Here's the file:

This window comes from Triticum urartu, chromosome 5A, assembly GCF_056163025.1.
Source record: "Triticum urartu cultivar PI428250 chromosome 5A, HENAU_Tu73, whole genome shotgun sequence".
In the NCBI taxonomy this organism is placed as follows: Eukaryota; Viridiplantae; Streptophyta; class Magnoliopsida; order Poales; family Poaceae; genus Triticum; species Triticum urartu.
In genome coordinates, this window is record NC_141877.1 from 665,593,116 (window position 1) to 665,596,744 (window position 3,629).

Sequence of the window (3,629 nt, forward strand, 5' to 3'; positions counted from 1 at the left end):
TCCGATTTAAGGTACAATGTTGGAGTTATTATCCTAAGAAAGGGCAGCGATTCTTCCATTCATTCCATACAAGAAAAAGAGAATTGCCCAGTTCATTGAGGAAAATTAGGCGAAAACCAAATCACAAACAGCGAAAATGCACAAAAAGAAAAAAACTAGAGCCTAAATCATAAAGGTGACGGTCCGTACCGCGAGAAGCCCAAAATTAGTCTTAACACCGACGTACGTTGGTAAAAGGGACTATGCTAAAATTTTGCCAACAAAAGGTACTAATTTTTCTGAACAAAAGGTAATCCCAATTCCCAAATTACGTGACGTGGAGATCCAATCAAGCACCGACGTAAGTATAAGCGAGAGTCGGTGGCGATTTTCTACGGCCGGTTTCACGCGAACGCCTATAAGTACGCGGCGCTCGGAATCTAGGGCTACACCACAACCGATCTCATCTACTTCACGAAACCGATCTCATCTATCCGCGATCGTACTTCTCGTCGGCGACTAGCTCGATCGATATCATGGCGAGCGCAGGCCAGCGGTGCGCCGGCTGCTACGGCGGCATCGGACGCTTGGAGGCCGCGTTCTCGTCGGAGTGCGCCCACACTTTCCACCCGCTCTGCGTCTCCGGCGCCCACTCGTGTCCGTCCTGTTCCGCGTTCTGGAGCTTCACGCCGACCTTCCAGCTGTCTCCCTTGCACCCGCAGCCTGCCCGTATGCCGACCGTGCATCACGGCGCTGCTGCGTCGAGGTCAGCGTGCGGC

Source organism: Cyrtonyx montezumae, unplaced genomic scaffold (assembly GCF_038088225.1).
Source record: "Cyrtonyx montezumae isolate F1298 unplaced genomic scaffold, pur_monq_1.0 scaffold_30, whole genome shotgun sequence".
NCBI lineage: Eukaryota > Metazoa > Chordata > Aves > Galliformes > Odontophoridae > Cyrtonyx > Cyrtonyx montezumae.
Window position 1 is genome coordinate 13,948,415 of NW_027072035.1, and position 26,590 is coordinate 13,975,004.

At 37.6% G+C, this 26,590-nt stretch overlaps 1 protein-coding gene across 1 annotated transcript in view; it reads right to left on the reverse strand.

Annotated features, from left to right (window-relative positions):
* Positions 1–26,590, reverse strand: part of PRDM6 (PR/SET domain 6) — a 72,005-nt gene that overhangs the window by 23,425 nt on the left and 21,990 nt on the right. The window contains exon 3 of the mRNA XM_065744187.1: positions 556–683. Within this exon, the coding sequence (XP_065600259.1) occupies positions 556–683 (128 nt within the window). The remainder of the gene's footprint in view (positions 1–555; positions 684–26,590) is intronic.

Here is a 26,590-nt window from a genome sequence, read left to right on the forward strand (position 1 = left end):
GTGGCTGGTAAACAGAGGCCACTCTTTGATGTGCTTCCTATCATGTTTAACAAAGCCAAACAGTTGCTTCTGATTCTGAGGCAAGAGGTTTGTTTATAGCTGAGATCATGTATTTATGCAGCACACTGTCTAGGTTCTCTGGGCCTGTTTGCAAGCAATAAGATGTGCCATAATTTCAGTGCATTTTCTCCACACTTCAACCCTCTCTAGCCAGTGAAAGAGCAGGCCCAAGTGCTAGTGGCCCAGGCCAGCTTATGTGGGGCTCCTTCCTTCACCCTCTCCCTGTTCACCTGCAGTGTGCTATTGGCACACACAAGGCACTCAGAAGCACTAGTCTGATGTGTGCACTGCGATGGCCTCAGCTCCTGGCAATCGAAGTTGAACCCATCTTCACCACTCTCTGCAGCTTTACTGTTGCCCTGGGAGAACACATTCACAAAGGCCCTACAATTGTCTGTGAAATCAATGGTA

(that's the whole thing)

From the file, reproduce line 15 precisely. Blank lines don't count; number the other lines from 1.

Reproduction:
GTGGCTGGTAAACAGAGGCCACTCTTTGATGTGCTTCCTATCATGTTTAACAAAGCCAAACAGTTGCTTCTGATTCTGAGGCAAGAGGTTTGTTTATAGCTGAGATCATGTATTTATGCAGCACACTGTCTAGGTTCTCTGGGCCTGTTTGCAAGCAATAAGATGTGCCATAATTTCAGTGCATTTTCTCCACACTTCAACCCTCTCTAGCCAGTGAAAGAGCAGGCCCAAGTGCTAGTGGCCCAGGCCAGCTTATGTGGGGCTCCTTCCTTCACCCTCTCCCTGTTCACCTGCAGTGTGCTATTGGCACACACAAGGCACTCAGAAGCACTAGTCTGATGTGTGCACTGCGATGGCCTCAGCTCCTGGCAATCGAAGTTGAACCCATCTTCACCACTCTCTGCAGCTTTACTGTTGCCCTGGGAGAACACATTCACAAAGGCCCTACAATTGTCTGTGAAATCAATGGTA